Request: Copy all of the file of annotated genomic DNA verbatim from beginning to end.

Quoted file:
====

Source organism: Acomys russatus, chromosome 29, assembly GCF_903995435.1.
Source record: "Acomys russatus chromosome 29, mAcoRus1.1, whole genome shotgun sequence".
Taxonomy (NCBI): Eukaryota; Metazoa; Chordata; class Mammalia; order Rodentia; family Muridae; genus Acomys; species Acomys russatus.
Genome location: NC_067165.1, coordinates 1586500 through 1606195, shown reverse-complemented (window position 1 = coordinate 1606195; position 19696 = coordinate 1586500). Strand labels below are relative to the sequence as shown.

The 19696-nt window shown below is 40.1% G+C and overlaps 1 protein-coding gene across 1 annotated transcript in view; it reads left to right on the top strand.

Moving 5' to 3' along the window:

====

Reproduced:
Source organism: Acomys russatus, chromosome 29, assembly GCF_903995435.1.
Source record: "Acomys russatus chromosome 29, mAcoRus1.1, whole genome shotgun sequence".
Taxonomy (NCBI): Eukaryota; Metazoa; Chordata; class Mammalia; order Rodentia; family Muridae; genus Acomys; species Acomys russatus.
Genome location: NC_067165.1, coordinates 1586500 through 1606195, shown reverse-complemented (window position 1 = coordinate 1606195; position 19696 = coordinate 1586500). Strand labels below are relative to the sequence as shown.

The 19696-nt window shown below is 40.1% G+C and overlaps 1 protein-coding gene across 1 annotated transcript in view; it reads left to right on the top strand.

Moving 5' to 3' along the window: